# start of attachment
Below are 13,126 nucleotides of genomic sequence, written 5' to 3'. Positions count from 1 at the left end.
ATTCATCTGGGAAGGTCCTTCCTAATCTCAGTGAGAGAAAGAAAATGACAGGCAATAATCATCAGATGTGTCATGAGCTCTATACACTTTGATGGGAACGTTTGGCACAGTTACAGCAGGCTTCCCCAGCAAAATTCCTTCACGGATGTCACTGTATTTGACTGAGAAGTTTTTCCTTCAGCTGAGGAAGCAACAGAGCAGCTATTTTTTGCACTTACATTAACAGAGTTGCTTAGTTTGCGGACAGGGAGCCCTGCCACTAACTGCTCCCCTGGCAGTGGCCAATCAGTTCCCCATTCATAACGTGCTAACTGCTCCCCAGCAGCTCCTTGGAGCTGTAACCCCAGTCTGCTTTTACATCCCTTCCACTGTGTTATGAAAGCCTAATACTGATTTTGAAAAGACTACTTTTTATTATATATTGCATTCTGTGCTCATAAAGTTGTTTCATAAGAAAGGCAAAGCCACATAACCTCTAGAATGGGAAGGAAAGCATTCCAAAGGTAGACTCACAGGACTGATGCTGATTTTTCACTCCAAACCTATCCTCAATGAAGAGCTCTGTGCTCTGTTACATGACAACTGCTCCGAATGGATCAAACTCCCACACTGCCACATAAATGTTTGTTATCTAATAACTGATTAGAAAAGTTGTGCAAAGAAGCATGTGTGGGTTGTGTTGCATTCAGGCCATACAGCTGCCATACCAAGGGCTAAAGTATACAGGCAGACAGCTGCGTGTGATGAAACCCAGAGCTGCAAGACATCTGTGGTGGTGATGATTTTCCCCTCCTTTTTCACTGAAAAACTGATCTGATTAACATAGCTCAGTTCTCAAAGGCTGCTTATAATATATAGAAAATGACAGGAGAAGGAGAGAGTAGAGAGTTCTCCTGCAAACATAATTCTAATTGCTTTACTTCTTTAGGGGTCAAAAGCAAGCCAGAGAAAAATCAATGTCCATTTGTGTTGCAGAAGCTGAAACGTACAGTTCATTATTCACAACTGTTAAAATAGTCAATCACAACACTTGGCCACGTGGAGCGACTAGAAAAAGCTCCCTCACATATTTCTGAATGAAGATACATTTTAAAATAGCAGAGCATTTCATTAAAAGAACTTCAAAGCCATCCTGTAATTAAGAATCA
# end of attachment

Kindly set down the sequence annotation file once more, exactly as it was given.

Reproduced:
Below are 13,126 nucleotides of genomic sequence, written 5' to 3'. Positions count from 1 at the left end.
ATTCATCTGGGAAGGTCCTTCCTAATCTCAGTGAGAGAAAGAAAATGACAGGCAATAATCATCAGATGTGTCATGAGCTCTATACACTTTGATGGGAACGTTTGGCACAGTTACAGCAGGCTTCCCCAGCAAAATTCCTTCACGGATGTCACTGTATTTGACTGAGAAGTTTTTCCTTCAGCTGAGGAAGCAACAGAGCAGCTATTTTTTGCACTTACATTAACAGAGTTGCTTAGTTTGCGGACAGGGAGCCCTGCCACTAACTGCTCCCCTGGCAGTGGCCAATCAGTTCCCCATTCATAACGTGCTAACTGCTCCCCAGCAGCTCCTTGGAGCTGTAACCCCAGTCTGCTTTTACATCCCTTCCACTGTGTTATGAAAGCCTAATACTGATTTTGAAAAGACTACTTTTTATTATATATTGCATTCTGTGCTCATAAAGTTGTTTCATAAGAAAGGCAAAGCCACATAACCTCTAGAATGGGAAGGAAAGCATTCCAAAGGTAGACTCACAGGACTGATGCTGATTTTTCACTCCAAACCTATCCTCAATGAAGAGCTCTGTGCTCTGTTACATGACAACTGCTCCGAATGGATCAAACTCCCACACTGCCACATAAATGTTTGTTATCTAATAACTGATTAGAAAAGTTGTGCAAAGAAGCATGTGTGGGTTGTGTTGCATTCAGGCCATACAGCTGCCATACCAAGGGCTAAAGTATACAGGCAGACAGCTGCGTGTGATGAAACCCAGAGCTGCAAGACATCTGTGGTGGTGATGATTTTCCCCTCCTTTTTCACTGAAAAACTGATCTGATTAACATAGCTCAGTTCTCAAAGGCTGCTTATAATATATAGAAAATGACAGGAGAAGGAGAGAGTAGAGAGTTCTCCTGCAAACATAATTCTAATTGCTTTACTTCTTTAGGGGTCAAAAGCAAGCCAGAGAAAAATCAATGTCCATTTGTGTTGCAGAAGCTGAAACGTACAGTTCATTATTCACAACTGTTAAAATAGTCAATCACAACACTTGGCCACGTGGAGCGACTAGAAAAAGCTCCCTCACATATTTCTGAATGAAGATACATTTTAAAATAGCAGAGCATTTCATTAAAAGAACTTCAAAGCCATCCTGTAATTAAGAATCA